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Third Reich Films

No period of German history is as infamous as that of the Third Reich. Hitler's rise to power on January 30, 1933, would have a profound effect on the course of the German Film. Dr. Joseph Goebbels was named Reichminister für Volksaufklärung und Propoganda (Minister for Public Enlightenment and Propoganda) by Hitler in March of 1933. This was the beginning of the most famous propoganda machine ever. To centralize his authority, Goebbels established the Reichskulturammer (State Chambers of Culture) for art, music, theater, authorship, press, radio, and film. The Filmkammer was established as an official section of the Kulturkammer. Goebbels was very interested in the potential of film as a propogandistic tool and took an active role in its development during the twelve years of the Third Reich. Goebbels summoned Fritz Lang to his office to offer Lang a position within the "new" German film industry. Just as Lang was not interested in making films in America, he accordingly had no desire in directing National Socialist pictures. Lang reminded Goebbles of his Jewish ancestry to which Goebbles replied that this would be overlooked. Lang could never bring himself to be at the mercy of the new order, so shortly after the interview, he left Germany for France where he began a new career, first in Paris and later in Hollywood. Lang's emmigration was followed by many German film notables: producers, directors, cameramen, technicians, writers and actors. These people, who had contributed so much to the German cinema during the fifteen-year life span of the Weimar Republic and made the German film an international success, left the country and took with them the "Golden Age" of the German cinema. The flood of talent leaving the country had a large impact on the development of the German film.

Hans Westmar Goebbels sought to assure the film industry that its uncertainty was unwarranted. He then set about encouraging producers to make films that were within the moral and political parameters set by the regime. Arnold Raether, of the Ministry of Fine Arts, prefering a more direct appoach, told producers that their purpose was to educate the people and to propogandize. A string of nationalistic films such as Hans Westmar, directed by DR. Franz Wenzler, were soon produced. These films were too political and were not at all popular with the German people. Audiences were receptive to entertainment but despised being preached to. Goebbles realized that propaganda would have to be delivered in the form of entertainment. The historical film was most suited to this purpose. Das Mädchen Johanna (Joan the Girl), directed by Ucicky, which was shown at the International Film Congress in Berlin 1935, presented Joan of Arc as a Hitler prototype. She was shown as a leader who saved her people from despair and, like Hitler, was driven by her belief in her country. The movie was well recieved by the German people.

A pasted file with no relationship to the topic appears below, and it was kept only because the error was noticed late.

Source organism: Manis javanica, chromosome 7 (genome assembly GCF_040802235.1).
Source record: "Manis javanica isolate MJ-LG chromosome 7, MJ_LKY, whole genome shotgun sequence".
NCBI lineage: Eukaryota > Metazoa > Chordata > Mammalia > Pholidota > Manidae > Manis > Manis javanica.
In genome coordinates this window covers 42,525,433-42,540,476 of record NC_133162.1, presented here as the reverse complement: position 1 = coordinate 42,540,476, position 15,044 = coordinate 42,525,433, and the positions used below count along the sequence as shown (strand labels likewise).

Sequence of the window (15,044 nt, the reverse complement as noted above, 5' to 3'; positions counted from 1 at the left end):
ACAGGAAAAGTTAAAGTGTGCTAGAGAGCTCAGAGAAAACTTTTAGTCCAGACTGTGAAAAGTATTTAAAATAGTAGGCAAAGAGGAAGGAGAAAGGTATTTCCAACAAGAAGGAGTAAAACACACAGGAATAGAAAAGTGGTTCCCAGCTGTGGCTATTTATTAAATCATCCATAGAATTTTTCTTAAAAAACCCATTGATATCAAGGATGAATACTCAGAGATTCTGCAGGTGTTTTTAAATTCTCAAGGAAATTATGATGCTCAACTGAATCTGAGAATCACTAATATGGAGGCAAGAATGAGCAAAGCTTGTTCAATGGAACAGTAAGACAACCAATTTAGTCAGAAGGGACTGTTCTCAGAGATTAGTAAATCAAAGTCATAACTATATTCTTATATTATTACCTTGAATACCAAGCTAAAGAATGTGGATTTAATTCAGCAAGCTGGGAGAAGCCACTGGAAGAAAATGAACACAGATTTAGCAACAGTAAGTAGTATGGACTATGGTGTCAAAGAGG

A Reich Film Law was enacted on February 16, 1934, which established a Censorship Committee. Under this law, a Reichsfilmdramaturg (Reich Film Supervisor) was designated to examine scripts and was given full authority to accept or reject those scripts. After a screenplay passed the Reichsfilmdramaturg, the completed film was shown to the Censorship Committee consisting of permanent members and four judges nominated by the Propoganda Mininster. This body was empowered to withhold permits for films if they were "likely to endanger the vital interests of the state or public order or safety, to offend National Socialist, religious, moral and artistic feelings, to have a corrupting influence, or to prejudice German prestige or German relations with foreign countries". Foreign films were also included under this law.


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The Formative Years
The Weimar Rupublic: The Golden Age of German Film
Post WWII Films
Emergence of the "New German Cinema"
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